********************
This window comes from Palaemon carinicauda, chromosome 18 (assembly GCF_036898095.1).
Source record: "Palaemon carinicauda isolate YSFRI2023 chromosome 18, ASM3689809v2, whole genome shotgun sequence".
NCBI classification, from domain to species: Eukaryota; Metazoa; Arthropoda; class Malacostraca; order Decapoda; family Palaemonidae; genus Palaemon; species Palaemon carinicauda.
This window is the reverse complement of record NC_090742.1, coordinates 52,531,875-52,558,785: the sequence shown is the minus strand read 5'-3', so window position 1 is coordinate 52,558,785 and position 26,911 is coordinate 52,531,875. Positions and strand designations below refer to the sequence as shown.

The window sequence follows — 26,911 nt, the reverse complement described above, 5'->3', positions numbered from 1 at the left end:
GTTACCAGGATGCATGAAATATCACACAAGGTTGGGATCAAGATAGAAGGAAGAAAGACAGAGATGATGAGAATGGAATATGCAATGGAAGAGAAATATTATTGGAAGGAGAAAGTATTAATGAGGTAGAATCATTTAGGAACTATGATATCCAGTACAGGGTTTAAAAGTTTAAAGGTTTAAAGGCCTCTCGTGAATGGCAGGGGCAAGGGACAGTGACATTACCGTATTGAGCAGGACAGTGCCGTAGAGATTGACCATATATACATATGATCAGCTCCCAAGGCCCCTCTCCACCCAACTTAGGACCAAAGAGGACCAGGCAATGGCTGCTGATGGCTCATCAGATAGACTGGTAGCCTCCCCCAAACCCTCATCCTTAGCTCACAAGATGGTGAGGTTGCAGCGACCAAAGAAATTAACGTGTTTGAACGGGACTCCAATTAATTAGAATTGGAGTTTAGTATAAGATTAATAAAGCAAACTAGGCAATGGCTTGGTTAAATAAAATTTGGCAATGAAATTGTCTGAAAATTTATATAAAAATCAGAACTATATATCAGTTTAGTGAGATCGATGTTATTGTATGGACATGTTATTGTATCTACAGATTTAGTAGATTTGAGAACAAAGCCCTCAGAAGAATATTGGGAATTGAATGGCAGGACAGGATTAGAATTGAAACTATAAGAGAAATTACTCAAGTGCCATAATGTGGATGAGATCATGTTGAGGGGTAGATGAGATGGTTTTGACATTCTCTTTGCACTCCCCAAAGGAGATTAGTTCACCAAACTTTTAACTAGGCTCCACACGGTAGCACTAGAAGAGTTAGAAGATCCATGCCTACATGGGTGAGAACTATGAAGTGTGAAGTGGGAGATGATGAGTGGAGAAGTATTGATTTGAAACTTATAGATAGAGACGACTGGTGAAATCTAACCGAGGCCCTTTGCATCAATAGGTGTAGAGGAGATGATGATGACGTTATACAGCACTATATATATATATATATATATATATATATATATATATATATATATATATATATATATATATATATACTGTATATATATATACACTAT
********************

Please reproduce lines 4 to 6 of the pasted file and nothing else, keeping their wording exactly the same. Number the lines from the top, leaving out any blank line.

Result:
This window is the reverse complement of record NC_090742.1, coordinates 52,531,875-52,558,785: the sequence shown is the minus strand read 5'-3', so window position 1 is coordinate 52,558,785 and position 26,911 is coordinate 52,531,875. Positions and strand designations below refer to the sequence as shown.

The window sequence follows — 26,911 nt, the reverse complement described above, 5'->3', positions numbered from 1 at the left end:
GTTACCAGGATGCATGAAATATCACACAAGGTTGGGATCAAGATAGAAGGAAGAAAGACAGAGATGATGAGAATGGAATATGCAATGGAAGAGAAATATTATTGGAAGGAGAAAGTATTAATGAGGTAGAATCATTTAGGAACTATGATATCCAGTACAGGGTTTAAAAGTTTAAAGGTTTAAAGGCCTCTCGTGAATGGCAGGGGCAAGGGACAGTGACATTACCGTATTGAGCAGGACAGTGCCGTAGAGATTGACCATATATACATATGATCAGCTCCCAAGGCCCCTCTCCACCCAACTTAGGACCAAAGAGGACCAGGCAATGGCTGCTGATGGCTCATCAGATAGACTGGTAGCCTCCCCCAAACCCTCATCCTTAGCTCACAAGATGGTGAGGTTGCAGCGACCAAAGAAATTAACGTGTTTGAACGGGACTCCAATTAATTAGAATTGGAGTTTAGTATAAGATTAATAAAGCAAACTAGGCAATGGCTTGGTTAAATAAAATTTGGCAATGAAATTGTCTGAAAATTTATATAAAAATCAGAACTATATATCAGTTTAGTGAGATCGATGTTATTGTATGGACATGTTATTGTATCTACAGATTTAGTAGATTTGAGAACAAAGCCCTCAGAAGAATATTGGGAATTGAATGGCAGGACAGGATTAGAATTGAAACTATAAGAGAAATTACTCAAGTGCCATAATGTGGATGAGATCATGTTGAGGGGTAGATGAGATGGTTTTGACATTCTCTTTGCACTCCCCAAAGGAGATTAGTTCACCAAACTTTTAACTAGGCTCCACACGGTAGCACTAGAAGAGTTAGAAGATCCATGCCTACATGGGTGAGAACTATGAAGTGTGAAGTGGGAGATGATGAGTGGAGAAGTATTGATTTGAAACTTATAGATAGAGACGACTGGTGAAATCTAACCGAGGCCCTTTGCATCAATAGGTGTAGAGGAGATGATGATGACGTTATACAGCACTATATATATATATATATATATATATATATATATATATATATATATATATATATATATATATATATACTGTATATATATATACACTAT